The Blue Rider

The Blue Rider In 1911, while working at the Blue Rider Almanac, Kandinsky, together with a group of young Avantgardist artists, establishes an international association having the same name in Munich and Murnau. Franz Marc is one of the originators of the association, along with Kandinsky. The name came up during their conversation over coffee: they both loved the blue color in paintings, Marc liked horses and Kandinsky was fond of riders.

The group comprises August Macke, Marianna Verevkina, Alexei Jawlensky, and Paul Klee. The Burliuk brothers, Gabriele Munter, and R.Delaunay, as well as a number of dancers and composers, also participate in the Blue Rider activities. The group takes an active part in the movement for renewal of the German art of the early 20th century. In this respect, they are consistent with the Bridge (another artistic association established in Berlin and Dresden several years earlier). The Blue Rider becomes a truly international community. Russians, Germans and Frenchmen are all united in their desire to create new art independent of existing rules and canons, and to withdraw from ‘the Modernist programme of the modern art which is externally oriented’. While representatives of the Bridge gravitate towards Figurative Expressionism, a lot of participants of the Blue Rider tend to abstract compositions, set colour-related, pictural and ornamental problems and seek associative solutions.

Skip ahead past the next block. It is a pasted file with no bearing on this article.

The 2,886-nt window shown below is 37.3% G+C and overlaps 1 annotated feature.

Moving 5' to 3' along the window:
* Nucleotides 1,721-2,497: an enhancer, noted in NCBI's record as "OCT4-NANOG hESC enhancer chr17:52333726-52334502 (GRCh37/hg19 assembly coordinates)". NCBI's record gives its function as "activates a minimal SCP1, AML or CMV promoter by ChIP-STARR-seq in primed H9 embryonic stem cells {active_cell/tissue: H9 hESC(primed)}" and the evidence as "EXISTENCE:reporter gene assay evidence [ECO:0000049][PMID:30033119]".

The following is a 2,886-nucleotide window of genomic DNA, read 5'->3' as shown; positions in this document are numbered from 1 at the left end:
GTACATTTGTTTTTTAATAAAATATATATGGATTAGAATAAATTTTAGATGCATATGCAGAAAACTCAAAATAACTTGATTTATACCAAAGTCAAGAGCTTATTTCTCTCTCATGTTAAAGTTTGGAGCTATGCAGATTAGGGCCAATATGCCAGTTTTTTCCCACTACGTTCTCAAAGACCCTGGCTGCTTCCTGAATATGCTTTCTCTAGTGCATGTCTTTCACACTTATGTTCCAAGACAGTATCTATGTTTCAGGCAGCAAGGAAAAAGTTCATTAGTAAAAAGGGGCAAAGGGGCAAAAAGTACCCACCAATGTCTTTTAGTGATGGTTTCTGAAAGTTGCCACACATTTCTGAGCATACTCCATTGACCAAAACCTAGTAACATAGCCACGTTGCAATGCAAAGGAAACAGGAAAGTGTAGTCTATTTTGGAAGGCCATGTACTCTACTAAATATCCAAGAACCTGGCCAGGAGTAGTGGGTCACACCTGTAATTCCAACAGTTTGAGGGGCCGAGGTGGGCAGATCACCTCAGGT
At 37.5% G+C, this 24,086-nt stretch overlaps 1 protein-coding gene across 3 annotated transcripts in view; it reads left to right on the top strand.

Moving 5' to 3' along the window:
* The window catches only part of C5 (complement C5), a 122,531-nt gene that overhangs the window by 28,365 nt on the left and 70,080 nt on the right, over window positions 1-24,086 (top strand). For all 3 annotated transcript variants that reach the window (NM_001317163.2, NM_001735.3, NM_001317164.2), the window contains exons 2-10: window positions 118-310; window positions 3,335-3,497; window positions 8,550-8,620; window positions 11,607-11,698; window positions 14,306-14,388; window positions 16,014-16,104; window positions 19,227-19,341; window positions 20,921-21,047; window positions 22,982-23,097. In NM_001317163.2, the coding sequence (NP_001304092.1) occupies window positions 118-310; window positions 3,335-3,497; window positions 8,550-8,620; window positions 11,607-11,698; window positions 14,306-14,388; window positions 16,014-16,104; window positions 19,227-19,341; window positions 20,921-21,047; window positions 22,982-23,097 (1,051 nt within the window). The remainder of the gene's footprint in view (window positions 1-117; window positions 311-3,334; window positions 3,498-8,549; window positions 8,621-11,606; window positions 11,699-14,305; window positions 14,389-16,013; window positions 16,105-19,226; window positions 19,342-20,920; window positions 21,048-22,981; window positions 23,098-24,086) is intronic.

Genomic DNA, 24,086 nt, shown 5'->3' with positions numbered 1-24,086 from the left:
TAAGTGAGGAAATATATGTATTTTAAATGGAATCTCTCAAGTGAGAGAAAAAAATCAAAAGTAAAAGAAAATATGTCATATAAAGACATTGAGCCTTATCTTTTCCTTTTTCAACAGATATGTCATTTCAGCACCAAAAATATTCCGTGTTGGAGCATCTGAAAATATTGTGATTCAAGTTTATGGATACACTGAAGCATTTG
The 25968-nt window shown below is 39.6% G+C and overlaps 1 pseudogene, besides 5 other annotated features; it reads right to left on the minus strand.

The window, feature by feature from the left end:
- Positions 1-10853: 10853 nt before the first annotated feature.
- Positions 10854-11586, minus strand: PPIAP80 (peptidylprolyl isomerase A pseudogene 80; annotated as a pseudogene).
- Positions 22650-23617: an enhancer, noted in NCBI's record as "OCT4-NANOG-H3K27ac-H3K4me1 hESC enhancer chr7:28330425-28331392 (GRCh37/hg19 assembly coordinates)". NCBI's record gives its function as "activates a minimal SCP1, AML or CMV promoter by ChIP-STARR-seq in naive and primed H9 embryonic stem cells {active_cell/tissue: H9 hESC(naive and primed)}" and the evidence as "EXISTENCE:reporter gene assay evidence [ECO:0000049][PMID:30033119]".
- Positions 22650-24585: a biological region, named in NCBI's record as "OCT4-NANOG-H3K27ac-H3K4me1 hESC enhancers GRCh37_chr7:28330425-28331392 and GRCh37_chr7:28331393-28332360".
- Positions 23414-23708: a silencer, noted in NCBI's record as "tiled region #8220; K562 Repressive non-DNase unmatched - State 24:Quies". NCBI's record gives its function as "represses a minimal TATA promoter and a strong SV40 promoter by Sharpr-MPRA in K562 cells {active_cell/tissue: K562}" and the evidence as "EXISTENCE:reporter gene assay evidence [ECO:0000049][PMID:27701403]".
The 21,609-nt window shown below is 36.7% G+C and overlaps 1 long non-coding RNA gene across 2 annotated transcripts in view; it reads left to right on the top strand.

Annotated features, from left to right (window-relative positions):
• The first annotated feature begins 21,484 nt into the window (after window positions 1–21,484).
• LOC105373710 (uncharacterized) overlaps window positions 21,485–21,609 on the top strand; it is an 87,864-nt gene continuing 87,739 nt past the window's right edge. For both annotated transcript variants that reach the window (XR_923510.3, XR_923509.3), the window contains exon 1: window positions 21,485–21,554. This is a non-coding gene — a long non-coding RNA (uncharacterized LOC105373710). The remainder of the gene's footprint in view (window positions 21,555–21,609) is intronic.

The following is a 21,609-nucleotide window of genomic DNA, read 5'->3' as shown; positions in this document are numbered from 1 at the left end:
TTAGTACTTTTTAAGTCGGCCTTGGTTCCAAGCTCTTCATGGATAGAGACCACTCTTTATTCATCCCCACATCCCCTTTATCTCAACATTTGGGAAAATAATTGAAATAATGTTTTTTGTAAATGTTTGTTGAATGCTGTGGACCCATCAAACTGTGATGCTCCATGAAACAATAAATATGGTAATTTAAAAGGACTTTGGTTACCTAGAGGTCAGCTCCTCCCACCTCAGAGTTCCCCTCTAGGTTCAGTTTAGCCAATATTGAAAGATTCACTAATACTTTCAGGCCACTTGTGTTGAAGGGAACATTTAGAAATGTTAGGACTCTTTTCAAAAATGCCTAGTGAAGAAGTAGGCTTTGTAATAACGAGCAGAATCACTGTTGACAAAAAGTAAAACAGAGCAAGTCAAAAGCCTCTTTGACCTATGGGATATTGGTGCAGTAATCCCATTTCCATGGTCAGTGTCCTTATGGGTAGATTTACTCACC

The first exhibition of the association is held on 18th December 1911, in the Tannhauser Gallery, Munich. The paintings of different members of the group forming the exposition are very close to each other. The exhibited “Running Horse” by Campendonk was most likely inspired by Franz Makc’s creative wok (particularly, by the Large Blue Horses), Macke’s Storm takes over from Kandinsky’s tradition, while Kandinsky, in his turn, presents his colour experiments Composition V and Improvisation 22 to be judged by art lovers.

In March 1912, the second exposition is held in H. Goltz Galley. Other groups of artists also take part in it including the Bridge, Suprematists and Cubists. In May of the same year the Blue Rider publishes an almanac (and distributes it during the Sonderbund exhibition in Cologne) where participants provide their reflections on the history and development of painting. Articles are accompanied by illustrations showing the commonality of ancient art in different parts of the world. The authors pay great attention to children’s drawing regarding it as rightful painting which was rather a revolutionary idea. The association also sticks to its principle of art synthesis: several columns are dedicated to music.

Kandinsky’s work Concerning the Spiritual in Art where considerable attention is paid to the aesthetics of form and colour as well as the psychological role of hues, became the quintessence of those Blue Rider’s/ trends in art. During this period, figurativeness gradually vanishes from his works (With the Black Arc) and he creates colourful paintings which look like photographic phenomena embodied in paint.

The second (and the last) almanac was published by the Rider in 1914. A year earlier, the last major exposition of the association takes place in the spaces provided by the Storm Magazine in Berlin. When World War I begins, Kandinsky leaves Germany and that is the end of the Blue Rider period in his biography. When its leaders break up, the group itself actually ceases to exist. In the 1920s, after the Revolution in Russia, Kandinsky returns to Germany, joins the Bauhaus School and meets some of his old companions from the Blue Rider (including Klee). However, the association was never revived in its original state.

SEE the Almanac